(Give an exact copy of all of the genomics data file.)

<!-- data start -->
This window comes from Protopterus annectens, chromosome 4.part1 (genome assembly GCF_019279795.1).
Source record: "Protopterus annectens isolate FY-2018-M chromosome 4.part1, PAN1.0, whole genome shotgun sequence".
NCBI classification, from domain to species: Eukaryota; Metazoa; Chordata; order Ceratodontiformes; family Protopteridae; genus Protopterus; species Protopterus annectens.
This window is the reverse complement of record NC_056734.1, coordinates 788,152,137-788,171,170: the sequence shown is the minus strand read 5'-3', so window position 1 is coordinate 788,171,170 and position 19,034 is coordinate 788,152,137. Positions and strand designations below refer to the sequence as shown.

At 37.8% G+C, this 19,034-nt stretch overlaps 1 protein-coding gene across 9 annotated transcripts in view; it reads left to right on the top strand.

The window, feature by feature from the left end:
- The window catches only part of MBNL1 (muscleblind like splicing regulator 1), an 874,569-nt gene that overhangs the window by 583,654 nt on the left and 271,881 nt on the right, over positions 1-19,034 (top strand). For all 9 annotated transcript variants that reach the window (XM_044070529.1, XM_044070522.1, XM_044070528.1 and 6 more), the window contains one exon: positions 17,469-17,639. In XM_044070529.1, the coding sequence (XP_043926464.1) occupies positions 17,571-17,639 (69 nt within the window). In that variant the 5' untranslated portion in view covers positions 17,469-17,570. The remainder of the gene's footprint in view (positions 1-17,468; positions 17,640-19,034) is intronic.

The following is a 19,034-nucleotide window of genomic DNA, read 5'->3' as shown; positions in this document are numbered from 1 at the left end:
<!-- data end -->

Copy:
This window comes from Protopterus annectens, chromosome 4.part1 (genome assembly GCF_019279795.1).
Source record: "Protopterus annectens isolate FY-2018-M chromosome 4.part1, PAN1.0, whole genome shotgun sequence".
NCBI classification, from domain to species: Eukaryota; Metazoa; Chordata; order Ceratodontiformes; family Protopteridae; genus Protopterus; species Protopterus annectens.
This window is the reverse complement of record NC_056734.1, coordinates 788,152,137-788,171,170: the sequence shown is the minus strand read 5'-3', so window position 1 is coordinate 788,171,170 and position 19,034 is coordinate 788,152,137. Positions and strand designations below refer to the sequence as shown.

At 37.8% G+C, this 19,034-nt stretch overlaps 1 protein-coding gene across 9 annotated transcripts in view; it reads left to right on the top strand.

The window, feature by feature from the left end:
- The window catches only part of MBNL1 (muscleblind like splicing regulator 1), an 874,569-nt gene that overhangs the window by 583,654 nt on the left and 271,881 nt on the right, over positions 1-19,034 (top strand). For all 9 annotated transcript variants that reach the window (XM_044070529.1, XM_044070522.1, XM_044070528.1 and 6 more), the window contains one exon: positions 17,469-17,639. In XM_044070529.1, the coding sequence (XP_043926464.1) occupies positions 17,571-17,639 (69 nt within the window). In that variant the 5' untranslated portion in view covers positions 17,469-17,570. The remainder of the gene's footprint in view (positions 1-17,468; positions 17,640-19,034) is intronic.

The following is a 19,034-nucleotide window of genomic DNA, read 5'->3' as shown; positions in this document are numbered from 1 at the left end: